We have $V$ a $\mathbb{R}$-vector space of finite dimension $n$ with non-degenerate bilinear form $\phi:V\times V\rightarrow \mathbb{R}$ and subspace $U$ of $V$ with $U\subset U^{\perp}$. How do I show that the dimension of $U$ is at most $n/2$?

Edit $U^{\perp}=\{v\in V:\phi(v,u)=0\space \forall u\in U\}$

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    $\begingroup$ Hmm, I thought $U\cap U^{\perp} = \{0\}$ for any set $U$? $\endgroup$ – MPW Jan 13 '16 at 13:24
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    $\begingroup$ Presumably, $U^{\perp}$ is defined here in terms of the bilinear form, and not the usual dot product. @MPW $\endgroup$ – Thomas Andrews Jan 13 '16 at 13:30
  • $\begingroup$ @ThomasAndrews You are right $\endgroup$ – Lucas George Jan 13 '16 at 13:32
  • $\begingroup$ Is your bilinear form symmetric - that is - if $\phi(v,w)=\phi(w,v)$? If not, you are going to need to define $U^{\perp}$ specifically. It would also help to be specific about what you mean by "degenerate." I'm taking it to mean that $\phi$ isn't zero everywhere, but I don't know. $\endgroup$ – Thomas Andrews Jan 13 '16 at 13:34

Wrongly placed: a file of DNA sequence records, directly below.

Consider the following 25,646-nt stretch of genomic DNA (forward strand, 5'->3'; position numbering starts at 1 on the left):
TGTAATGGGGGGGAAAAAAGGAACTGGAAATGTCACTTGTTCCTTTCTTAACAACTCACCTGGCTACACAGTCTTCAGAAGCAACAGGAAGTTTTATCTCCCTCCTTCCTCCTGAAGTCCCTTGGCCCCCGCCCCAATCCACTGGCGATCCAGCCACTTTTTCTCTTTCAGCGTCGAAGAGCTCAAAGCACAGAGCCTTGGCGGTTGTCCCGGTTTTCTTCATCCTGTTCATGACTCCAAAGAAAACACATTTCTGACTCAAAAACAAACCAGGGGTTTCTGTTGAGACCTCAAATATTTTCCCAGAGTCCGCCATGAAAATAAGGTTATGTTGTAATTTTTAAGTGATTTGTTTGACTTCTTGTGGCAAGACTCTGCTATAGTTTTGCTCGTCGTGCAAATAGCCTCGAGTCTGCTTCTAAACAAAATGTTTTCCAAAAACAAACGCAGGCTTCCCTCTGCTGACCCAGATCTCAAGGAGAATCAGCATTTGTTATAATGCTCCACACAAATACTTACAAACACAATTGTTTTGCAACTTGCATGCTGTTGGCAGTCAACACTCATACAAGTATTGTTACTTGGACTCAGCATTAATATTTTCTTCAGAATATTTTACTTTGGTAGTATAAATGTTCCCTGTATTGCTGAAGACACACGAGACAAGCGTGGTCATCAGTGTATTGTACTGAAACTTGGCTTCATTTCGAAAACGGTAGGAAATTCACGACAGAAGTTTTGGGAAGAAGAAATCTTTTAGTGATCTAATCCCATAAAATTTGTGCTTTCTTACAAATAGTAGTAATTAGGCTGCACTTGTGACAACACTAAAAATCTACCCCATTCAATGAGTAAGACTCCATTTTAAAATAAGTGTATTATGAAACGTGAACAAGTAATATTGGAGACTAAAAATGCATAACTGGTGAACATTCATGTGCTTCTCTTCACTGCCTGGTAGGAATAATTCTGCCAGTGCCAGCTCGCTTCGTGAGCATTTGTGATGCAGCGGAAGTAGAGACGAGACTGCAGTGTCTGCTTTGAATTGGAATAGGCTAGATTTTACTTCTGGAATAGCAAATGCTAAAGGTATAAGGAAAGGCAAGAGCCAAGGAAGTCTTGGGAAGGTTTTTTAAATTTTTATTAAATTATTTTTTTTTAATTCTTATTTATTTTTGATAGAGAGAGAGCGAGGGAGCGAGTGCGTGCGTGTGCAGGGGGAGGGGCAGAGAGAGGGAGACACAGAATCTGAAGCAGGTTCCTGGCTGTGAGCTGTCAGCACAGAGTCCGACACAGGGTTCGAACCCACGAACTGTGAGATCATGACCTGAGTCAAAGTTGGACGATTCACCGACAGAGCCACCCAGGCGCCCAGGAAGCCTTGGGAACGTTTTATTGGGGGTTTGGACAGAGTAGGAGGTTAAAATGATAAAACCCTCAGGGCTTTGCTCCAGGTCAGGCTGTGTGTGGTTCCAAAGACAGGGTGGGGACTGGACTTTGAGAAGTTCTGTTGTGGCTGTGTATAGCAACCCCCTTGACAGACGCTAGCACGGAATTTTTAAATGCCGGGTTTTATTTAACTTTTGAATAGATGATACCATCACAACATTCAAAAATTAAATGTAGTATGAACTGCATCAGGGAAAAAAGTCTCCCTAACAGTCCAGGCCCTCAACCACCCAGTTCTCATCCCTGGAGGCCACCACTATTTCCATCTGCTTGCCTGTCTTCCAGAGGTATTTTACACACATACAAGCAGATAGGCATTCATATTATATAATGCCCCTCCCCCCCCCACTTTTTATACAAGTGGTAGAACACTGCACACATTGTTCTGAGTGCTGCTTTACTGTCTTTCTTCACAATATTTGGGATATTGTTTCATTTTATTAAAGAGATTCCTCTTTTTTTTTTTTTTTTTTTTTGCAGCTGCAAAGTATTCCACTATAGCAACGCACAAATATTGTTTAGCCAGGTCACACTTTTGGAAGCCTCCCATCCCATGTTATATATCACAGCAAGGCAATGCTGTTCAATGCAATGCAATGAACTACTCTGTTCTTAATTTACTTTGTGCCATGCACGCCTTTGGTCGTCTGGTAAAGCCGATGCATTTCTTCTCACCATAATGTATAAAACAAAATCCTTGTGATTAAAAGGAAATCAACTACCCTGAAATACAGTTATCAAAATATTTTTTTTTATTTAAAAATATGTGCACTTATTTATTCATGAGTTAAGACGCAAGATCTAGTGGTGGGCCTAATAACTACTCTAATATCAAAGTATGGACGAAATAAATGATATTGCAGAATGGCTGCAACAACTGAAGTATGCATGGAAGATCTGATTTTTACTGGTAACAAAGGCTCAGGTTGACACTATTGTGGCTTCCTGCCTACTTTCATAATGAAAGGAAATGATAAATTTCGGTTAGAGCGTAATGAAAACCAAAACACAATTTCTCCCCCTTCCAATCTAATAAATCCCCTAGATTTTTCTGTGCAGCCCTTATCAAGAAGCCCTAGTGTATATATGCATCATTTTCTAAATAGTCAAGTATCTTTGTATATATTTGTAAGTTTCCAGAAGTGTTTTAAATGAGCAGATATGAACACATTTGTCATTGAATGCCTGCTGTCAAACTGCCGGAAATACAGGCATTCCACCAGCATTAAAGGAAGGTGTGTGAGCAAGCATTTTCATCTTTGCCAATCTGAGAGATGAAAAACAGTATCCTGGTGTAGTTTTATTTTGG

• $\begingroup$ @ThomasAndrews Not (necessarily) symmetric, see edit $\endgroup$ – Lucas George Jan 13 '16 at 13:36

Non-degenerate means in this case that the linear map

$$V \rightarrow V^\ast; \quad v \mapsto \phi(v, \cdot)$$

is an isomorphism. Under this isomprphism, the subspace $U^\perp$ is isomprphic to what we call the anihilator of $U$ in $V^\ast$, i.e. the subspace $U' := \lbrace v^\ast \in V^\ast \, |\, v^\ast(u) = 0 \quad \forall u \in U \rbrace$ of $V^\ast$.

Now choose a basis $(u_1, \dots, u_k, w_{k+1}, \dots, w_n)$ of $V$ such that $(u_1, \dots, u_k)$ is a basis of $U$. Let $(u_1^\ast,\dots, u_k^\ast, w_{k+1}^\ast, \dots, w_n^\ast)$ be its dual basis in $V^\ast$. Then $(w_{k+1}^\ast, \dots, w_n^\ast)$ is a basis of $U'$. The assumption $U \subset U^\perp \cong U'$ then implies that $$k = \dim{U} \leq \dim{U^\perp} =\dim{U'} = n-k$$ which is equivalent to $k \leq \frac{n}{2}$.

  • $\begingroup$ Is this answer unclear, Lucas? $\endgroup$ – m.s Jan 26 '16 at 19:02

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